....

When the $4 trillion deal fell apart, some Obama administration officials immediately warned that a downgrade from S&P was a real possibility.


Now, here's one breakdown of the 'error':

US AAA Downgrade: S&P’s Not $2 Trillion Math Error - Tim Worstall - It's All Trivial Or Obvious Except - Forbes

Quote:
As a connoisseur of the interaction between economics and politics this bleating from the Obama Administration about S&P’s “$2 trillion math error” in their decision to downgrade the US’ AAA rating is something to be savoured.

As John Taylor points out:

The White House and the Treasury are accusing Standard and Poor’s of making an elementary arithmetic mistake in the recent downgrade decision. Treasury’s John Bellows writes about what he calls a “$2 trillion mistake” saying that “After Treasury pointed out this error – a basic math error of significant consequence – S&P still chose to proceed with their flawed judgment by simply changing their principal rationale for their credit rating decision from an economic one to a political one.” White House adviser Gene Sperling adds that “The magnitude of their error combined with their willingness to simply change on the spot their lead rationale in their press release once the error was pointed out was breathtaking.”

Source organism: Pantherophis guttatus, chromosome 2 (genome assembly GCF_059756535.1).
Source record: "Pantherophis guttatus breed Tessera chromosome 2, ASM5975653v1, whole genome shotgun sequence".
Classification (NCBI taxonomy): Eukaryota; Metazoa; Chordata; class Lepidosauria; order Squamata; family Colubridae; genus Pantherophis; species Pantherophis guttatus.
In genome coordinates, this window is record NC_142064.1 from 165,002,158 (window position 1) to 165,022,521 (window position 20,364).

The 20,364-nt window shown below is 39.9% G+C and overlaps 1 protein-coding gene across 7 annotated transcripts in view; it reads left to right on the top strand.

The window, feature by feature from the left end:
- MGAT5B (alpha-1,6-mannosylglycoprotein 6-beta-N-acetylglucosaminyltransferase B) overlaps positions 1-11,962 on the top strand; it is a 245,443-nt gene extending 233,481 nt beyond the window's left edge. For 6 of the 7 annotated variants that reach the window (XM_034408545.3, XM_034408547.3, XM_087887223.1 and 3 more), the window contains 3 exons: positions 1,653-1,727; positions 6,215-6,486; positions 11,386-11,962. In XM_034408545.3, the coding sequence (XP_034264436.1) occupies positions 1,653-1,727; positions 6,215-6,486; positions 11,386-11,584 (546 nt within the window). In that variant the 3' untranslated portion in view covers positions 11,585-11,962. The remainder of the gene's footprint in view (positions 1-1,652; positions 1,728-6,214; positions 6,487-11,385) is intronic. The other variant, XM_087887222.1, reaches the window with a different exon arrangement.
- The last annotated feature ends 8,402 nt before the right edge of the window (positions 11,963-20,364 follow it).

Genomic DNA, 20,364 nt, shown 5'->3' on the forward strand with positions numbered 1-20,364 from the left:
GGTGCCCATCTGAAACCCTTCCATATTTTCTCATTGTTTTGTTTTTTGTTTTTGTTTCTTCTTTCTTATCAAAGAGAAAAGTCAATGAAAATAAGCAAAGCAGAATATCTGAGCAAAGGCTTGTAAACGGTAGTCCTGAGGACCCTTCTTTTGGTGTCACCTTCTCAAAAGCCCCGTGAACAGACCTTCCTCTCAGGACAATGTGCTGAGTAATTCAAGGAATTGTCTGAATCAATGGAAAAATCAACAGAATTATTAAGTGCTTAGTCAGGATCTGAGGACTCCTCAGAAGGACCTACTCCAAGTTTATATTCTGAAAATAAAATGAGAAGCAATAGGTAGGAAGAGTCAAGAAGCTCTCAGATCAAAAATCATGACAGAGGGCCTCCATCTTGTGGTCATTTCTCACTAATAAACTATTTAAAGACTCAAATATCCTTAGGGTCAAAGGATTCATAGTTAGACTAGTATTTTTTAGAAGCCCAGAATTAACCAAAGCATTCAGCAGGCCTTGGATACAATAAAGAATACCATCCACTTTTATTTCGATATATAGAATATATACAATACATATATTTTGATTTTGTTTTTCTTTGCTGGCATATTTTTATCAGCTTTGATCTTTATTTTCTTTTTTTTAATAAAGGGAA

Yes, that is what they said. However, as Taylor goes on to point out, it’s not actually a math error at all. It’s really an assumption, an assumption based on whether one trusts Congress or not. Here’s that assumption spelt out by the Streetwise Professor:

The administration claims S&P should have assumed that discretionary spending would grow at the rate of inflation. You know, because all the king’s horsemen and all the king’s men have pinky sworn on it. They passed a bill and everything. In this scenario, due to real GDP growth, spending would fall as a fraction of GDP.

S&P assumed that discretionary spending would rise at 5 percent, roughly the rate of nominal GDP growth (real growth plus inflation). In this scenario, discretionary spending as a fraction of GDP would remain constant. Given the historical record, this may in fact be conservative. But under this assumption, the increase in debt over 10 years totals $2 trillion more than the administration claims.

Which prediction you believe really depends on how much you believe Congress is going to restrain itself on discretionary spending. Politicians are going to not increase the spending they control?

Seriously?
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Old 08-08-2011, 09:08 AM   #56
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I just read that S&P based it's initial downgrade on a $2T accounting error. When Treasury pointed out the mistake, S&P quickly moved to the political uncertainty rationale. Seems to demonstrate that they are flying blind just like when they rated trash tranches AAA.


Quote: